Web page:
ONCE more, dear reader, it is our delight to discuss a column by the splendidly-evolved Olivia Judson — an evolutionary biologist and a research fellow in biology at Imperial College London. This article, part of Dr. Judson’s series in the New York Times, is titled: Bubbles, Bread and Beer. Here are some excerpts, with bold added by us:
Saccharomyces cerevisiae, also known as baker’s yeast, is one of the most useful beings known to humans. We rely on it for making bread and beer; but it is also a denizen of the laboratory, one of the most studied organisms on the planet. Which is why I’m nominating it for Life-form of the Month: June.
Yeast is a “being”? Okay, if Olivia says so. Let’s read on:
But what is it? Yeasts are fungi — so they are related to mushrooms. And fungi are, strangely, quite close relations of ours.
Hey — your Curmudgeon ain’t no kin to no yeast! We continue:
Or at least, they are more closely related to animals than they are to plants. Like animals, they digest their food — though fungi do it not by swallowing, but by releasing chemicals into the environment. The chemicals break down the food — like rotting wood — into smaller molecules, and the fungus then imports these smaller molecules into its cells.
Yuk! Let’s see what else we can learn:
Sometimes this takes on sinister dimensions. For example, if you are nematode worm crawling through the soil, you may get stuck in a sticky web. But in this web there is no spider. The web itself is alive: it is not made of silk, but of the filaments of a fungus. The web itself will digest you.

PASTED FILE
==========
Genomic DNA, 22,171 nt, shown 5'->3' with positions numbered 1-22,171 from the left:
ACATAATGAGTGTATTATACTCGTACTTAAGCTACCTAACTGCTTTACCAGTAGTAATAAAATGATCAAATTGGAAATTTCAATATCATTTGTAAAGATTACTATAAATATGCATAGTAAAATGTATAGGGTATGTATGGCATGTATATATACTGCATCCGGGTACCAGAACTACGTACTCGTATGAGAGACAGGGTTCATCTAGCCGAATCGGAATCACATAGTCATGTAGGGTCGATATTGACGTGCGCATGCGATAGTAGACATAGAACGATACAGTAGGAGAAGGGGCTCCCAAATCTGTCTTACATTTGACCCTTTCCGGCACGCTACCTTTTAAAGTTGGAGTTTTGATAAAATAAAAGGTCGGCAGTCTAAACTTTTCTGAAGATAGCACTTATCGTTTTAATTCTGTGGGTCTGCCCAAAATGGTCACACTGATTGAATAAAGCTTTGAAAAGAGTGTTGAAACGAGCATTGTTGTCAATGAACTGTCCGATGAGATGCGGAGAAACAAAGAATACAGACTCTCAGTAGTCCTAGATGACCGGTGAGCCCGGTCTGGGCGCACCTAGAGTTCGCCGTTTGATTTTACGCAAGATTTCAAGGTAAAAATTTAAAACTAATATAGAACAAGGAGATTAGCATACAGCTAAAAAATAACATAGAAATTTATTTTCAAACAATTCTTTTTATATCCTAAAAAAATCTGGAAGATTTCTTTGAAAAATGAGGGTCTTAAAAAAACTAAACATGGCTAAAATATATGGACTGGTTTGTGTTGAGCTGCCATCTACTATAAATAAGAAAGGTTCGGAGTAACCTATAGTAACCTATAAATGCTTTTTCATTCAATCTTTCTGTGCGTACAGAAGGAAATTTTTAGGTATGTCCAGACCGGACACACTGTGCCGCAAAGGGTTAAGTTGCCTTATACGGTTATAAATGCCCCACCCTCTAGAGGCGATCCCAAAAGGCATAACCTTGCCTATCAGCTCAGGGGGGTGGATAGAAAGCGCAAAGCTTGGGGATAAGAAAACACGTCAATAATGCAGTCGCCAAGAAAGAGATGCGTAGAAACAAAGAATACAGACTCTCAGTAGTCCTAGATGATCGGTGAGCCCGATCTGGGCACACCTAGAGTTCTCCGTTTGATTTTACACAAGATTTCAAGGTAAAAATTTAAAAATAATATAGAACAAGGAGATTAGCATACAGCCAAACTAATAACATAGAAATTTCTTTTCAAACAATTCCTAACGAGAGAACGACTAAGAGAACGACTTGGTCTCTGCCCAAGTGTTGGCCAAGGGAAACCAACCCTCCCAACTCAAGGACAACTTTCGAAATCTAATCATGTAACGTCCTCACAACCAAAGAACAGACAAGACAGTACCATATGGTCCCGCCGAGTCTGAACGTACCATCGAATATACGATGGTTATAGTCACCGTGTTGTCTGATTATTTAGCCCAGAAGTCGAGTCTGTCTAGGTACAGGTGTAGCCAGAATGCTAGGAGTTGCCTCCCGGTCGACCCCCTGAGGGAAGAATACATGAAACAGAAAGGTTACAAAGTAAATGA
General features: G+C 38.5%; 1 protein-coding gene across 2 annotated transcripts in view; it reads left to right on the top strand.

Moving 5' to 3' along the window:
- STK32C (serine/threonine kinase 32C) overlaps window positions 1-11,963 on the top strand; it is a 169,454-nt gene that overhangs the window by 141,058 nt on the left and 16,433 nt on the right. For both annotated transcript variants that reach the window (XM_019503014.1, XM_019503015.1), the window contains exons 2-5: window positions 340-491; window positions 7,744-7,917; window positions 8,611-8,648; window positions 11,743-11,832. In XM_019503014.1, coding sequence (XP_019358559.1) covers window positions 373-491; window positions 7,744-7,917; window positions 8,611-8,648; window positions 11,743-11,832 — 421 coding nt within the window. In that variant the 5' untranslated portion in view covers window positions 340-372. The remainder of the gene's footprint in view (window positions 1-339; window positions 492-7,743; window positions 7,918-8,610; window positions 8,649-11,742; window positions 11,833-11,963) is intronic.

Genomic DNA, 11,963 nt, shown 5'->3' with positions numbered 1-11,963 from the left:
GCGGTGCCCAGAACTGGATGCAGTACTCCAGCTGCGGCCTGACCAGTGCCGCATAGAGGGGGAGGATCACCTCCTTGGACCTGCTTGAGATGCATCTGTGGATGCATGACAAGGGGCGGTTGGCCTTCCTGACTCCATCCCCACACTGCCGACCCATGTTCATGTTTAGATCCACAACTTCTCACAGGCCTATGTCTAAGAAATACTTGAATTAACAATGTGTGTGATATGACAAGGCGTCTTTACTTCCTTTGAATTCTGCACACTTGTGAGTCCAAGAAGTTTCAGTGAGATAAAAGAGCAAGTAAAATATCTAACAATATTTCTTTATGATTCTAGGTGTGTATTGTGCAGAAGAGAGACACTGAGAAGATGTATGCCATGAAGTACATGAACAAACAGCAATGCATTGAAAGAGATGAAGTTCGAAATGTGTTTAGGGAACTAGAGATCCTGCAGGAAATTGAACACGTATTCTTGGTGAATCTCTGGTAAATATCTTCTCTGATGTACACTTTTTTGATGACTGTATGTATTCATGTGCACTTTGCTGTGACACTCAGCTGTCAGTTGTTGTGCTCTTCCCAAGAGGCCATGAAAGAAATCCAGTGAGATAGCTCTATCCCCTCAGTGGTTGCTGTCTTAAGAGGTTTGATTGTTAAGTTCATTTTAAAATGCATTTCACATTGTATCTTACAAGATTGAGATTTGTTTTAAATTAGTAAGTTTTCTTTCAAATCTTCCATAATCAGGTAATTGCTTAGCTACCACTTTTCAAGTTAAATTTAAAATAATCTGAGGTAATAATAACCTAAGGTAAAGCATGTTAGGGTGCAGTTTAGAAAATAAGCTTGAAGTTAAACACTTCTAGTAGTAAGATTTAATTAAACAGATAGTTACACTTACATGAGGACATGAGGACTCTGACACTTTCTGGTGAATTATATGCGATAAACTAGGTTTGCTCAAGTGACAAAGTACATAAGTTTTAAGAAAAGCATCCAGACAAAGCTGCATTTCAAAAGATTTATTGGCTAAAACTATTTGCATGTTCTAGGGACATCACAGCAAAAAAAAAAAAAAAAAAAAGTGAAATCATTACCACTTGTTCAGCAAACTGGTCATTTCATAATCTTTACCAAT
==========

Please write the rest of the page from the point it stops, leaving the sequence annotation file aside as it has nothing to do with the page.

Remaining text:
Come on, Olivia — you’re creeping us out! Give us something we can relate to:
Some species have huge numbers of sexes — the mushroom Schizophyllum commune is estimated to have as many as 20,000. (This doesn’t mean that 20,000 individuals must assemble for some sort of shroomed-out orgy; sexes are a set of genetic rules for which pairs of individuals can swap genes with each other. Members of the same sex do not swap genes.)
Gotta love Olivia, she always tells us about those juicy little details. Here’s more:
Further accomplishments: the first “tree” appears to have been a fungus of some sort — it lived in the Devonian period, around 400 million years ago — and sometimes stood as tall as nine meters (almost 30 feet). And although today’s fungi don’t stretch towards the skies, some of them are massive. Single individuals of the species Armillaria bulbosa have been estimated to cover 15 hectares (37 acres) and weigh 10,000 kilograms (22,000 pounds). Funky.
Bulbosa — it’s well named. One last excerpt:
[H]umans and yeast have many genes in common: about 60 percent of yeast genes are known to have human equivalents, and almost a quarter of human disease-causing genes have equivalents in yeast. Studying yeast genes thus gives us a window into what some of our most essential genes are doing. Indeed, suppose you create a yeast “knock out” — you remove one of the yeast genes. Often, this will have a clear and detrimental impact on how the organism grows. Now, replace the knocked-out gene with the human version — and like as not, you will have restored the yeast to its former frothy self.
We certainly hope the creationists don’t learn about that. It could be detrimental to their delicate hold on reality.
There’s plenty more yeasty information in Olivia’s column. Click over there and read it all. Time devoted to Olivia is always well spent.
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